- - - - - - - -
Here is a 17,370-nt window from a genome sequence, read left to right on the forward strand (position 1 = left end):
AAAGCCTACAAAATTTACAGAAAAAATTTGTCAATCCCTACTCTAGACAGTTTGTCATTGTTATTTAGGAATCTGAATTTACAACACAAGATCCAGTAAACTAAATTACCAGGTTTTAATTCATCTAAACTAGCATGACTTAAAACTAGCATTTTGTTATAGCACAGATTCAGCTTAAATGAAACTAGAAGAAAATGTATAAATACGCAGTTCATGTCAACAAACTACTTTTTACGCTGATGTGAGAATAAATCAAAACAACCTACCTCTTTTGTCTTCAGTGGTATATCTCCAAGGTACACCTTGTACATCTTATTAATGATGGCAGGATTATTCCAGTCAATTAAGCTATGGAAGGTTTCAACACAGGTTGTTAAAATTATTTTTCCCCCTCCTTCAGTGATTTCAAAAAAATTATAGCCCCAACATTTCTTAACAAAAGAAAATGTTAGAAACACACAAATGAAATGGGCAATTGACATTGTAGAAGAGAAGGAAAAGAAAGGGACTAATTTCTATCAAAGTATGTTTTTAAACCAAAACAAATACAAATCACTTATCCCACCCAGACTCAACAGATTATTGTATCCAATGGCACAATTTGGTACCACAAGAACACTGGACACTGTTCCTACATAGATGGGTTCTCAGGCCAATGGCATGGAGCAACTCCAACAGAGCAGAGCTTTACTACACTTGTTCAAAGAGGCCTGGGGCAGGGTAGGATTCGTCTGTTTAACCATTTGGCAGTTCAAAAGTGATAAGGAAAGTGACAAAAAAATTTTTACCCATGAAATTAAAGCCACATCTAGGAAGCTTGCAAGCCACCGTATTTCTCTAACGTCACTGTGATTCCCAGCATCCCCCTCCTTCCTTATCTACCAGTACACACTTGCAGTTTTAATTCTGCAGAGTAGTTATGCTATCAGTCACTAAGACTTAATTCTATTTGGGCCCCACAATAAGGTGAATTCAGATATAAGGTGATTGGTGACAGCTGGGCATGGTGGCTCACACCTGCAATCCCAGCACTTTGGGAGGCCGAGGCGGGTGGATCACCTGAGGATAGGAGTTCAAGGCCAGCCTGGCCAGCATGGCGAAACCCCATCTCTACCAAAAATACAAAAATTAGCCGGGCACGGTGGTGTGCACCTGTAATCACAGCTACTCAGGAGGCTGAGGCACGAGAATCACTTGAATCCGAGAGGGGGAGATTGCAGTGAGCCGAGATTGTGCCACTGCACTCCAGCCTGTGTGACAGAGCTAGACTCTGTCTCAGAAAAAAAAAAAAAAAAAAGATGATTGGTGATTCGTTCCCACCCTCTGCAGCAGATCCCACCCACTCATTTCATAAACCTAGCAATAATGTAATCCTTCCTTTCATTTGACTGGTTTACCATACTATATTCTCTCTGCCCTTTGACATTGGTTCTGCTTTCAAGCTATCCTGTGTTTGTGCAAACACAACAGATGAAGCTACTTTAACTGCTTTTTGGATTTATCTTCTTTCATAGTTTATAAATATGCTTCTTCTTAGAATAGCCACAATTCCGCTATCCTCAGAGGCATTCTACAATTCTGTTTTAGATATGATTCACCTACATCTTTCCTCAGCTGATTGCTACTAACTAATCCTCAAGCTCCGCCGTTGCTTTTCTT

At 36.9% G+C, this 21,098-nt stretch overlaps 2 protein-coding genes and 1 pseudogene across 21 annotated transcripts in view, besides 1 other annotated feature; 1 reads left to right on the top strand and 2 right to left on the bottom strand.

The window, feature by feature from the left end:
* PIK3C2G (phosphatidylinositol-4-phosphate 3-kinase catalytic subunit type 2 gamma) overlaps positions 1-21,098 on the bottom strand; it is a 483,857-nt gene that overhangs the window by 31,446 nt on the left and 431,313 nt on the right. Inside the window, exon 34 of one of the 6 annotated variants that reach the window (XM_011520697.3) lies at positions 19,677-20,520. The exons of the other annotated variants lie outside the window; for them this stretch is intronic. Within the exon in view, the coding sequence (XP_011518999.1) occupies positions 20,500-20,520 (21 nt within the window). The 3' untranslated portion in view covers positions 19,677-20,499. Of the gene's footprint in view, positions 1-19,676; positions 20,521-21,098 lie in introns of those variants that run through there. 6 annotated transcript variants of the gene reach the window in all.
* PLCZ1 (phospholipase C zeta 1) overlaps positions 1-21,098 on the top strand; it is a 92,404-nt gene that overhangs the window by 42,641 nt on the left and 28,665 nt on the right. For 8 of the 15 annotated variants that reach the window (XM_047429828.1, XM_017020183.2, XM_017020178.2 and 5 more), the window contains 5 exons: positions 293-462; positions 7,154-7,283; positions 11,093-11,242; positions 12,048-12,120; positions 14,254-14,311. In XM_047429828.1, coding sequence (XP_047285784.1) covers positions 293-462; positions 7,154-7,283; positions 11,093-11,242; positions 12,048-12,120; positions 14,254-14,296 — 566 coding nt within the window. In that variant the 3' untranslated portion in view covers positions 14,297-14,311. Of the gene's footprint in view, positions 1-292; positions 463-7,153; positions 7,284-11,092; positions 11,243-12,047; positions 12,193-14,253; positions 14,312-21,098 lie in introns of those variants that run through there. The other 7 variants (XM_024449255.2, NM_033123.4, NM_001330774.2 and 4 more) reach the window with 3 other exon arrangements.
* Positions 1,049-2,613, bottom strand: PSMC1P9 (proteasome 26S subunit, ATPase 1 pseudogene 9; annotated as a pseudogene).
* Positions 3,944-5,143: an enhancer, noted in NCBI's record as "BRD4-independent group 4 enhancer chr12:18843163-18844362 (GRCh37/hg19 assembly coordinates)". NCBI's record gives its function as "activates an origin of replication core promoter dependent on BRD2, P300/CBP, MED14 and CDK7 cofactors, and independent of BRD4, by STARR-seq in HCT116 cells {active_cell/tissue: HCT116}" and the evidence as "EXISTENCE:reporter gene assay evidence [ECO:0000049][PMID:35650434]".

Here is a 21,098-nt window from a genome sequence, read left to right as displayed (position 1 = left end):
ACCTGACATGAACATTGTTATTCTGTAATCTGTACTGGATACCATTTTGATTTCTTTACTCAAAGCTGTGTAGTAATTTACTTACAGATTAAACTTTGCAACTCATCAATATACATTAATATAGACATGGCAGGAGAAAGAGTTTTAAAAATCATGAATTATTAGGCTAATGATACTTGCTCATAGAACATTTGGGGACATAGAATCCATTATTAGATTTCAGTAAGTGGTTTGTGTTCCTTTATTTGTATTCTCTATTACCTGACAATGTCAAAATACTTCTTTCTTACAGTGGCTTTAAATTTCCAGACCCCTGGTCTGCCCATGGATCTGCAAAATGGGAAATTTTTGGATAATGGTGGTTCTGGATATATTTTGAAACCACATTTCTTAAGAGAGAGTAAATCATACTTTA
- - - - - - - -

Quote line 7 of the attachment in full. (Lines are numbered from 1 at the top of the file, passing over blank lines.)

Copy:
* Positions 1,049-2,613, bottom strand: PSMC1P9 (proteasome 26S subunit, ATPase 1 pseudogene 9; annotated as a pseudogene).